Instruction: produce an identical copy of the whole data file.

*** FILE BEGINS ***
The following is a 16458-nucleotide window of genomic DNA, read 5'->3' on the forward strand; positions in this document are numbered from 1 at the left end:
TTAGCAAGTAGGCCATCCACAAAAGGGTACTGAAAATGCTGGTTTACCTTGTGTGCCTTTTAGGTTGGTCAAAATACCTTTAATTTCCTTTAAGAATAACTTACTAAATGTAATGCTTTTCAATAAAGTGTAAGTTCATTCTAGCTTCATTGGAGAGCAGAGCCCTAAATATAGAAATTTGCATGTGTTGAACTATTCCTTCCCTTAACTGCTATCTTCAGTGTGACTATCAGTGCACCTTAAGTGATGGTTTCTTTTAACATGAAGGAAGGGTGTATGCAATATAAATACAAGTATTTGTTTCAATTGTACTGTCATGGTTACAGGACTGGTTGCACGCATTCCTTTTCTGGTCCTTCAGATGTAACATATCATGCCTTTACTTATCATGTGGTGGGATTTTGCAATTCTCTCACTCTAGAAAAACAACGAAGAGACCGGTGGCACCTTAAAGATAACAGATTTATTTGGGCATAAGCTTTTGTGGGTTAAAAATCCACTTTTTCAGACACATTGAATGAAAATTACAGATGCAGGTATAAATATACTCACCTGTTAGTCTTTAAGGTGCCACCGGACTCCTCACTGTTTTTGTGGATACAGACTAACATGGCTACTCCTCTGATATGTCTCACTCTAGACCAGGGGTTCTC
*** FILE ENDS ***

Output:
The following is a 16458-nucleotide window of genomic DNA, read 5'->3' on the forward strand; positions in this document are numbered from 1 at the left end:
TTAGCAAGTAGGCCATCCACAAAAGGGTACTGAAAATGCTGGTTTACCTTGTGTGCCTTTTAGGTTGGTCAAAATACCTTTAATTTCCTTTAAGAATAACTTACTAAATGTAATGCTTTTCAATAAAGTGTAAGTTCATTCTAGCTTCATTGGAGAGCAGAGCCCTAAATATAGAAATTTGCATGTGTTGAACTATTCCTTCCCTTAACTGCTATCTTCAGTGTGACTATCAGTGCACCTTAAGTGATGGTTTCTTTTAACATGAAGGAAGGGTGTATGCAATATAAATACAAGTATTTGTTTCAATTGTACTGTCATGGTTACAGGACTGGTTGCACGCATTCCTTTTCTGGTCCTTCAGATGTAACATATCATGCCTTTACTTATCATGTGGTGGGATTTTGCAATTCTCTCACTCTAGAAAAACAACGAAGAGACCGGTGGCACCTTAAAGATAACAGATTTATTTGGGCATAAGCTTTTGTGGGTTAAAAATCCACTTTTTCAGACACATTGAATGAAAATTACAGATGCAGGTATAAATATACTCACCTGTTAGTCTTTAAGGTGCCACCGGACTCCTCACTGTTTTTGTGGATACAGACTAACATGGCTACTCCTCTGATATGTCTCACTCTAGACCAGGGGTTCTC